Morici & Morici, LLP, Garden City, N.Y. (William B. Baier of counsel), for appellants.
Corey E. Klein, Corporation Counsel, Long Beach, N.Y. (Charles M. Geiger of counsel), for respondent.
DANIEL D. ANGIOLILLO, J.P. CHERYL E. CHAMBERS L. PRISCILLA HALL SHERI S. ROMAN, JJ.
DECISION & ORDER
In an action to recover damages for personal injuries, the plaintiffs appeal from an order of the Supreme Court, Nassau County (Sher, J.), entered November 19, 2010, which granted the defendant's motion for summary judgment dismissing the complaint.
ORDERED that the order is affirmed, with costs.
On May 11, 2008, Roberta Chirco was walking on the boardwalk in the City of Long Beach when her foot allegedly became caught in a gap between the wooden slats and she fell, sustaining injuries. Chirco thereafter commenced this action against the City to recover damages for personal injuries. The City moved for summary judgment dismissing the complaint on the ground that it did not receive prior written notice of the alleged defect as required by section 256A(1) of the Charter of the City of Long Beach (hereinafter section 256A). The Supreme Court granted the motion, and Chirco appealed. After perfecting the appeal, Chirco died, and she has been substituted on this appeal by the executors of her estate (hereinafter the appellants).
Pursuant to section 256A(1), no civil action may be maintained against the City to recover damages for personal injuries caused by a dangerous condition on the subject boardwalk unless prior written notice of the condition has been filed in the office of the Commissioner of Public Works of the City. Prior written notice statutes are strictly construed (see Gorman v Town of Huntington, 12 N.Y.3d 275, 279; Poirier v City of Schenectady, 85 N.Y.2d 310, 313), and only two exceptions are recognized, "namely, where the locality created the defect or hazard through an affirmative act of negligence and where a special use confers a special benefit upon the locality" (Amabile v City of Buffalo, 93 N.Y.2d 471, 474, [citation and internal quotation marks omitted]; see Abano v Suffolk County Community Coll., 66 A.D.3d 719).
Here, the complaint did not allege one of the recognized exceptions. Thus, the City established its prima facie entitlement to judgment as a matter of law by proffering the affidavit of its Commissioner of Public Works, in which he asserted that he had searched the City's prior written notice record book and had found no records indicating that the City had received prior written notice of the alleged defective condition at the location of the boardwalk identified by Chirco (see Magee v Town of Brookhaven, 95 A.D.3d 1179, 1180; Politis v Town of Islip, 82 A.D.3d 1191; McCarthy v City of White Plains, 54 A.D.3d 828, 829; cf. Carlucci v Village of Scarsdale, 104 A.D.3d 797).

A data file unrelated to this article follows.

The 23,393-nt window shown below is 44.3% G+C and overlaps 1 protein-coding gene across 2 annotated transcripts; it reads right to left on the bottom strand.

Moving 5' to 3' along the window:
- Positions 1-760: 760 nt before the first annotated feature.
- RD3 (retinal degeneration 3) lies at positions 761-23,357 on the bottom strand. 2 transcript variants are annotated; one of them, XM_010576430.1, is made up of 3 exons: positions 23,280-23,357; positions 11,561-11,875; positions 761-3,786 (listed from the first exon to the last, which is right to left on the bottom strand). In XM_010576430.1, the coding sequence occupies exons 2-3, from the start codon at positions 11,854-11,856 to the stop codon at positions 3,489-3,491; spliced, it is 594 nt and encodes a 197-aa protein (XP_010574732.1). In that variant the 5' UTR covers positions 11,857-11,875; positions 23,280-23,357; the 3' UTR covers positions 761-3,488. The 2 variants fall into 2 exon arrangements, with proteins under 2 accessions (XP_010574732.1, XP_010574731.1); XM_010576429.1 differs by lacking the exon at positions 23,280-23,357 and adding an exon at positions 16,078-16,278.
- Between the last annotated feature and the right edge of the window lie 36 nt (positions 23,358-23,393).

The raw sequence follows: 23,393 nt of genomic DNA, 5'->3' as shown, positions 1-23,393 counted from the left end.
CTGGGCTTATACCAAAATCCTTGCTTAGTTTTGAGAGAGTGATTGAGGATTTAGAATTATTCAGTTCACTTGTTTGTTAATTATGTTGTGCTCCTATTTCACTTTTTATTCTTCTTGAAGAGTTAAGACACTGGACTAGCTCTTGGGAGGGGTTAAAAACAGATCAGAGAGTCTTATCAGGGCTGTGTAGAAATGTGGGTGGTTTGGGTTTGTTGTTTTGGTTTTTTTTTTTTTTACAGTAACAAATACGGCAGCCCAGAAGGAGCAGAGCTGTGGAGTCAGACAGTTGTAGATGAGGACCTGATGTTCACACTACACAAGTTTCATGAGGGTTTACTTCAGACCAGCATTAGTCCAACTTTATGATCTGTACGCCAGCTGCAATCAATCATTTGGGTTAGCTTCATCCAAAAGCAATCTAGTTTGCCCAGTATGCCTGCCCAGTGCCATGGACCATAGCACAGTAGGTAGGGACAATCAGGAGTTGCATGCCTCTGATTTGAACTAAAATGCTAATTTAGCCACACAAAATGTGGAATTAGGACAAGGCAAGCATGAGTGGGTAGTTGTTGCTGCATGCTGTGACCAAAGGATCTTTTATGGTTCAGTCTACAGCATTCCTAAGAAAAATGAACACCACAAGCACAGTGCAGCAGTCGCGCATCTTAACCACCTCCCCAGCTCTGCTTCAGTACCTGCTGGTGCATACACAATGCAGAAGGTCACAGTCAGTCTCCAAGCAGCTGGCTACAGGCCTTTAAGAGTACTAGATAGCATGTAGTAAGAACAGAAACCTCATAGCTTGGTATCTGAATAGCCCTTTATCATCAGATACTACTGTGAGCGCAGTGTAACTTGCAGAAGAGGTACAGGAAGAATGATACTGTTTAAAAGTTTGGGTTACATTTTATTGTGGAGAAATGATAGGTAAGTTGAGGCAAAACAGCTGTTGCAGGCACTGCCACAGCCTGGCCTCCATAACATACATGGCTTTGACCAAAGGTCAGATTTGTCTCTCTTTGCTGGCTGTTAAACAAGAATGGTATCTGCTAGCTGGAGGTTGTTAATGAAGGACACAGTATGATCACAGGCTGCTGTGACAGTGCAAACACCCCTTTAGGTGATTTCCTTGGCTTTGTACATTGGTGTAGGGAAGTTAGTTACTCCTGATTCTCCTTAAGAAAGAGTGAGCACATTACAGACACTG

In opposition, Chirco failed to raise a triable issue of fact as to whether the City received prior written notice of the alleged dangerous condition, or whether either of the two exceptions to the prior written notice rule applied (see Yarborough v City of New York, 10 N.Y.3d 726, 728; Amabile v City of Buffalo, 93 N.Y.2d at 474; Oliveri v Village of Greenport, 93 A.D.3d 773, 774). Contrary to the appellants' contention, the evidence regarding six previous notices of claim failed to raise a triable issue as to whether the City had prior written notice of the alleged dangerous condition which caused Chirco to fall, because those notices of claim involved conditions on different portions of the boardwalk some distance from the alleged dangerous condition which caused Chirco to fall (see Arcabascio v City of New York, 91 A.D.3d 684, 684-685; Farrago v Great Atl. & Pac. Tea Co., Inc., 17 A.D.3d 631, 633). The records of the City's Police Department and Beach Maintenance Department did not raise a triable issue, since section 256A(1) requires the filing of written notice with the City's Commissioner of Public Works (see Gorman v Town of Huntington, 12 N.Y.3d at 279; Kiszenik v Town of Huntington, 70 A.D.3d 1007, 1008). Moreover, the appellants' contention that the City had actual or constructive notice of a recurring condition is without merit. Where, as here, a municipality has enacted a prior written notice statute, "[c]onstructive notice of a condition is insufficient to satisfy the requirement of prior written notice" (Magee v Town of Brookhaven, 95 A.D.3d at 1180; see Amabile v City of Buffalo, 93 N.Y.2d at 475-476), nor does "actual notice... obviate the need to comply with the prior written notice requirement" (Granderson v City of White Plains, 29 A.D.3d 739, 740).
Accordingly, the Supreme Court properly determined that the City established its prima facie entitlement to judgment as a matter of law dismissing the complaint, and that Chirco failed to raise a triable issue sufficient to defeat the ...